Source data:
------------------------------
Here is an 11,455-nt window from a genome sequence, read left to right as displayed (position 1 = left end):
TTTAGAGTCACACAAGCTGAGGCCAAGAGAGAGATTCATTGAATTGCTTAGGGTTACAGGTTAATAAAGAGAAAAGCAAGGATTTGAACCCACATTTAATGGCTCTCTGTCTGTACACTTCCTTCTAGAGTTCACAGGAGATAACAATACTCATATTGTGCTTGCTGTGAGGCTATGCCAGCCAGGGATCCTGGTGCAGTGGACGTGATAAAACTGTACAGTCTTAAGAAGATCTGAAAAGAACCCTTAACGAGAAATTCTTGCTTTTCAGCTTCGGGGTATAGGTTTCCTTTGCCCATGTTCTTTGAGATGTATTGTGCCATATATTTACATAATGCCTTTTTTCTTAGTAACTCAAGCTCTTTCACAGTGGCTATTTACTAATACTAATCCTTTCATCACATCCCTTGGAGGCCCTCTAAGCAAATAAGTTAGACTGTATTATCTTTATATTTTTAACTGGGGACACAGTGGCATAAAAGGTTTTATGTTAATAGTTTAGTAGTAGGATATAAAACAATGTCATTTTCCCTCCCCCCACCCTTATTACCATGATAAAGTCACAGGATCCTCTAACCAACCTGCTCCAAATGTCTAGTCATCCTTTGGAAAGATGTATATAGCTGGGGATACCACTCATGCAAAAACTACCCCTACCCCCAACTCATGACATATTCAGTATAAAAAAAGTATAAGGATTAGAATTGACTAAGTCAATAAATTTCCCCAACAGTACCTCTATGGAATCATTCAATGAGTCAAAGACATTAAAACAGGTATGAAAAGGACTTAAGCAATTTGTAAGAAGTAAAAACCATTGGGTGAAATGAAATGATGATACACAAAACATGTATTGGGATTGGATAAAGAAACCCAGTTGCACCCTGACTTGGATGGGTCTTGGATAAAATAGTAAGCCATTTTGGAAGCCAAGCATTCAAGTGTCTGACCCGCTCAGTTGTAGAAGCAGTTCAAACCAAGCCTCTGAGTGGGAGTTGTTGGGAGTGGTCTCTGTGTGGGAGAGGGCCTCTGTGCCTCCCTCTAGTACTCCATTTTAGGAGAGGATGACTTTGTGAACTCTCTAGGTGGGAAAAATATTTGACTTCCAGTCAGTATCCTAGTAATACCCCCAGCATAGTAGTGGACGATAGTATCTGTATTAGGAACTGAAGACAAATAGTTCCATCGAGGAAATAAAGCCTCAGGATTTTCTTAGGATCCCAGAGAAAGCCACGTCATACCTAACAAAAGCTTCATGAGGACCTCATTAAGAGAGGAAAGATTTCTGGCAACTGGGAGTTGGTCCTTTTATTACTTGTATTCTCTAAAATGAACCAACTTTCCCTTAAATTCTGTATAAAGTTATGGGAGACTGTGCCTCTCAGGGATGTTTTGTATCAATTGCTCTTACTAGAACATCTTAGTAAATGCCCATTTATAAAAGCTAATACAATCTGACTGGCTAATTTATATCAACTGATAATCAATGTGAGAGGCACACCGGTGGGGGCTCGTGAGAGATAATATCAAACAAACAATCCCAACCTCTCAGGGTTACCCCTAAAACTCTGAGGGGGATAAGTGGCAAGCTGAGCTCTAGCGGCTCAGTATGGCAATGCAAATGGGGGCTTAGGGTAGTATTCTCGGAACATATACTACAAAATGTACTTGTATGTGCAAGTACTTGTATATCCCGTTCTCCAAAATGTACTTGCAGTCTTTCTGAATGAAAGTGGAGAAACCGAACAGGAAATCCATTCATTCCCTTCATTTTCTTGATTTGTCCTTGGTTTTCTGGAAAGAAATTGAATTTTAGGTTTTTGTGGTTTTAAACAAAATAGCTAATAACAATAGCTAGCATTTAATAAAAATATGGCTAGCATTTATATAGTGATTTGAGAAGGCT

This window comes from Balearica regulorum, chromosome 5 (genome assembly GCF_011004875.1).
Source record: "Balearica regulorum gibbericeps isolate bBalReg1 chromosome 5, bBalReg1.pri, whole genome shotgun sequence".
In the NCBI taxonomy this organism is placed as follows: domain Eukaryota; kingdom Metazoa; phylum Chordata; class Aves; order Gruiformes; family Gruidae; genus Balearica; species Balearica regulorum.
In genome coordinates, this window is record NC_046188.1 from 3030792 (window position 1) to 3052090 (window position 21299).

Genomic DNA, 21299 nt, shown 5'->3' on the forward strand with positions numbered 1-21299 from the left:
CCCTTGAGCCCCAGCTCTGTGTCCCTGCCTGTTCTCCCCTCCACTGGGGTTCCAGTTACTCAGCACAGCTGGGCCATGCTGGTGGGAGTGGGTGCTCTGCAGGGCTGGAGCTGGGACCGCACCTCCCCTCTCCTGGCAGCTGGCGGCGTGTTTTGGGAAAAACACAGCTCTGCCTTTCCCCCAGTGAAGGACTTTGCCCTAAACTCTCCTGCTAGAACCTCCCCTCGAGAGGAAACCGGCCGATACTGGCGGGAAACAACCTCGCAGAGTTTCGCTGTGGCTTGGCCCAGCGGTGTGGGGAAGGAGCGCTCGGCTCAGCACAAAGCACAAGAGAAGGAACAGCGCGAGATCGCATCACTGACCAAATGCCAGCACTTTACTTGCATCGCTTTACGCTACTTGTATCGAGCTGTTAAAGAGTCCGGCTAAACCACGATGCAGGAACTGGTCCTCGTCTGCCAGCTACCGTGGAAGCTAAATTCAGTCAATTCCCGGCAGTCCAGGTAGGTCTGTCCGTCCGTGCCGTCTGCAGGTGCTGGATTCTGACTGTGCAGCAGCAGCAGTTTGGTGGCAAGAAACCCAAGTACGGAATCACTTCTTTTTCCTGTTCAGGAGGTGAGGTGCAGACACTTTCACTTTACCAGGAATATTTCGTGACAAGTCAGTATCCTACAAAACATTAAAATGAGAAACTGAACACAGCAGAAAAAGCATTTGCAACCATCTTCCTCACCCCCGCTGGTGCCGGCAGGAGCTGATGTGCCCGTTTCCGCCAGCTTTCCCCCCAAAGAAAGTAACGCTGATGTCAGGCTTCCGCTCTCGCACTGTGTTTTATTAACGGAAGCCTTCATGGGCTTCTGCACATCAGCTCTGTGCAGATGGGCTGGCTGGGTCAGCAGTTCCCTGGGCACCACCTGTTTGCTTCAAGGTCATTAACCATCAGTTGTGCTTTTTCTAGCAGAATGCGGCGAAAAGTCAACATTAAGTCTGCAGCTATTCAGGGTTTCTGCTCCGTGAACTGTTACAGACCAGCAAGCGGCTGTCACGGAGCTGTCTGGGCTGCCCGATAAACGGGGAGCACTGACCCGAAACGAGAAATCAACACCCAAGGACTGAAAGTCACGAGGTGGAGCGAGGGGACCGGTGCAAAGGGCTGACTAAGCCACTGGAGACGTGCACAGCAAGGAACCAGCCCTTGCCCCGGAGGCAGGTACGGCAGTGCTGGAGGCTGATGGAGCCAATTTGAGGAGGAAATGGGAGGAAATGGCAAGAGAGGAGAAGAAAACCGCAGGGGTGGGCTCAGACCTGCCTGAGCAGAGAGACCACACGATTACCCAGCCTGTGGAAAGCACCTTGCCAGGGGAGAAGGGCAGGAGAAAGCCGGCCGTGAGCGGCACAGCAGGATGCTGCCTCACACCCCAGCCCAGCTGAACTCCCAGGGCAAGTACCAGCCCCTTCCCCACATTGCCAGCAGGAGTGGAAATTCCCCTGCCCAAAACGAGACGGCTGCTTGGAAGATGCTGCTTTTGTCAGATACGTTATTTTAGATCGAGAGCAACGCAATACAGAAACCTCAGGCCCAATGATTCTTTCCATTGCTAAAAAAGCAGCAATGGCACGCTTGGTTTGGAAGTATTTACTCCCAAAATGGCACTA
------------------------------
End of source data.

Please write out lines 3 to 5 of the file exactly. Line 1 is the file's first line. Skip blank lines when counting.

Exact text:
This window comes from Balearica regulorum, chromosome 5 (genome assembly GCF_011004875.1).
Source record: "Balearica regulorum gibbericeps isolate bBalReg1 chromosome 5, bBalReg1.pri, whole genome shotgun sequence".
In the NCBI taxonomy this organism is placed as follows: domain Eukaryota; kingdom Metazoa; phylum Chordata; class Aves; order Gruiformes; family Gruidae; genus Balearica; species Balearica regulorum.